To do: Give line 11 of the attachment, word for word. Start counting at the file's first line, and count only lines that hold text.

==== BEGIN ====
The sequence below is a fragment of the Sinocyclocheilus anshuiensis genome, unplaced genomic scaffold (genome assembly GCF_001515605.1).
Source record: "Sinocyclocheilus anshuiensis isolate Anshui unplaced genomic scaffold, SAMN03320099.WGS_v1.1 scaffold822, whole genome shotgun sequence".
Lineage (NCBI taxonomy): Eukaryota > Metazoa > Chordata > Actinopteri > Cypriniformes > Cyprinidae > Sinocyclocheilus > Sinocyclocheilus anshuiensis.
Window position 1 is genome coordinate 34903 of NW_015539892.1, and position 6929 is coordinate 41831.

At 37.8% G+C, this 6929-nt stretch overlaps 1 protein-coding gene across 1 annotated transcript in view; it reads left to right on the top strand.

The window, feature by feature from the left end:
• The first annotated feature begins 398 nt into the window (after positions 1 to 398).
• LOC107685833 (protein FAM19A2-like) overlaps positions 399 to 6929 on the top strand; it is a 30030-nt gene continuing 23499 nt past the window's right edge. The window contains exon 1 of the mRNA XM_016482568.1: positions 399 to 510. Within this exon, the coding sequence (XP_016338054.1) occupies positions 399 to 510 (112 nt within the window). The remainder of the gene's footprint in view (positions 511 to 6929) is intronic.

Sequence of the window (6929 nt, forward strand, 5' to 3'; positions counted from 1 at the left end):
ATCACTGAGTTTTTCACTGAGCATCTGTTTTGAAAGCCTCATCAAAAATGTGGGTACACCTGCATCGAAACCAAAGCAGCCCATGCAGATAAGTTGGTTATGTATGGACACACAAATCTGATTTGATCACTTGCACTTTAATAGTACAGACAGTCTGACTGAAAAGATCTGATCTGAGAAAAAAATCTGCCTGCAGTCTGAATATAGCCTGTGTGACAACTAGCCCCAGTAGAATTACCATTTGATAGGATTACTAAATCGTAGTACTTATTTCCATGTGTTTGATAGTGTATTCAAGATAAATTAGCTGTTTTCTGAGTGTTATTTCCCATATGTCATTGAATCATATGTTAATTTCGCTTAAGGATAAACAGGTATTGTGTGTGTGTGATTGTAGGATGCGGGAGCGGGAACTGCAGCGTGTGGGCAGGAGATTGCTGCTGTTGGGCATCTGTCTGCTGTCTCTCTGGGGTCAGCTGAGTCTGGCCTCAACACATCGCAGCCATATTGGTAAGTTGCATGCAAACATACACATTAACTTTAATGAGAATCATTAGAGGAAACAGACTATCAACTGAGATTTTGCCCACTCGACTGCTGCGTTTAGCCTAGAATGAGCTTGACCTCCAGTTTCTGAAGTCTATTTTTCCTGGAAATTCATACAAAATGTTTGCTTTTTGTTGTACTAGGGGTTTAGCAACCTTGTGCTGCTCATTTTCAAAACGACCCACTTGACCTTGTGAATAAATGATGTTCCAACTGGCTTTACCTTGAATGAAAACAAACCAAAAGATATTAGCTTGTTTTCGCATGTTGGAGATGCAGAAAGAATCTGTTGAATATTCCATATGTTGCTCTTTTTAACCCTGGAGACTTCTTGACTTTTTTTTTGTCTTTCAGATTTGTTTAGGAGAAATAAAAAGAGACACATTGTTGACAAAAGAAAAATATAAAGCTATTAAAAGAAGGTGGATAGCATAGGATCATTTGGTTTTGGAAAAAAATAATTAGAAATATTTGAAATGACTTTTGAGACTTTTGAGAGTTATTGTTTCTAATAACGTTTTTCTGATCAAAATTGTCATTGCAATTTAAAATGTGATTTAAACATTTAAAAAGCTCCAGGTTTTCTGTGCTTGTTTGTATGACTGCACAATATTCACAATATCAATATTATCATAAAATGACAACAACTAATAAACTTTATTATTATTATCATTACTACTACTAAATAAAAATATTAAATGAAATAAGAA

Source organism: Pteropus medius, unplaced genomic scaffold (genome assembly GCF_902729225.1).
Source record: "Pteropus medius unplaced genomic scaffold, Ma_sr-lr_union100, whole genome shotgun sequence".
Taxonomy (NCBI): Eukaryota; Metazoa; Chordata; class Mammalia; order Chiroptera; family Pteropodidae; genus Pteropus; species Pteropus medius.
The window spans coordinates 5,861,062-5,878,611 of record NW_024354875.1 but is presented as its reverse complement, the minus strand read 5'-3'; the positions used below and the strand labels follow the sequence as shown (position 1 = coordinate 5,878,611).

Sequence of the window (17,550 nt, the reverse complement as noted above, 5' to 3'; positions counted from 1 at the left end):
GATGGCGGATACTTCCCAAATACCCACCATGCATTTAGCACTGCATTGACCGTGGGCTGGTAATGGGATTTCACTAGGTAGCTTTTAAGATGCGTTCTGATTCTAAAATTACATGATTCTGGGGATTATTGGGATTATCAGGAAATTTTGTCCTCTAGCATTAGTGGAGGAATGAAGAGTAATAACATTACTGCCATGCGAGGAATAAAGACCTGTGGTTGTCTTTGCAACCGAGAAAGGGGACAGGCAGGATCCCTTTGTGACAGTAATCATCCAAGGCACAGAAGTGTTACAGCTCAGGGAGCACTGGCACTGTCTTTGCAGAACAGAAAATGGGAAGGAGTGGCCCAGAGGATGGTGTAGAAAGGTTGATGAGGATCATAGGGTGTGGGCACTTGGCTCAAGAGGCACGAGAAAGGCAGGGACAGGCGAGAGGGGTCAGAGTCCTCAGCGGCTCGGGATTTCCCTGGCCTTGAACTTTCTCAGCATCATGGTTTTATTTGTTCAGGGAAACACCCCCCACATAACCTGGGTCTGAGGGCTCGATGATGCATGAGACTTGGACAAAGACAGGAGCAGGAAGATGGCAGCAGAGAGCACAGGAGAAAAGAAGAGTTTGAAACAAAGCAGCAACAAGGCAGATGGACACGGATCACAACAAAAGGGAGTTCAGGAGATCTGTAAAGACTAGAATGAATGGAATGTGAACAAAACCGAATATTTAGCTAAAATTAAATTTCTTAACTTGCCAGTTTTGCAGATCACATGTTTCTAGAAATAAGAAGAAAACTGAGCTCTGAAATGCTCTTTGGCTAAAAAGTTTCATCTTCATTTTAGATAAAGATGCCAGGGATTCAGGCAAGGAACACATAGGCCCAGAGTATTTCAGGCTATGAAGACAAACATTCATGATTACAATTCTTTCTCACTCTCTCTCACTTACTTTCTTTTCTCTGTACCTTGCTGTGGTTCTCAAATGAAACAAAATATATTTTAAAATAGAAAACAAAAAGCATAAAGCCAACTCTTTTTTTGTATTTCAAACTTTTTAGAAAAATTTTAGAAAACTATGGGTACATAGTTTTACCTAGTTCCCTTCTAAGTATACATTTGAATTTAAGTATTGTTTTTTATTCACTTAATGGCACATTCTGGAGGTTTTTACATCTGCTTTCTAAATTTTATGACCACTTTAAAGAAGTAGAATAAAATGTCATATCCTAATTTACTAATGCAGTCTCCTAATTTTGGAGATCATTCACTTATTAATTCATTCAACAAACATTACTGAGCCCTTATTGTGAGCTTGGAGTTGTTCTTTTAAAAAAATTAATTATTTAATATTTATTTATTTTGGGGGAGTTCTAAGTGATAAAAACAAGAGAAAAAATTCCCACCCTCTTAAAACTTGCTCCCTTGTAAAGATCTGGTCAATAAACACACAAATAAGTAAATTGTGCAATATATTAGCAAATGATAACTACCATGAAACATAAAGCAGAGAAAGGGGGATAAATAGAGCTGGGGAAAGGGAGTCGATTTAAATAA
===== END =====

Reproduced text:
Source organism: Pteropus medius, unplaced genomic scaffold (genome assembly GCF_902729225.1).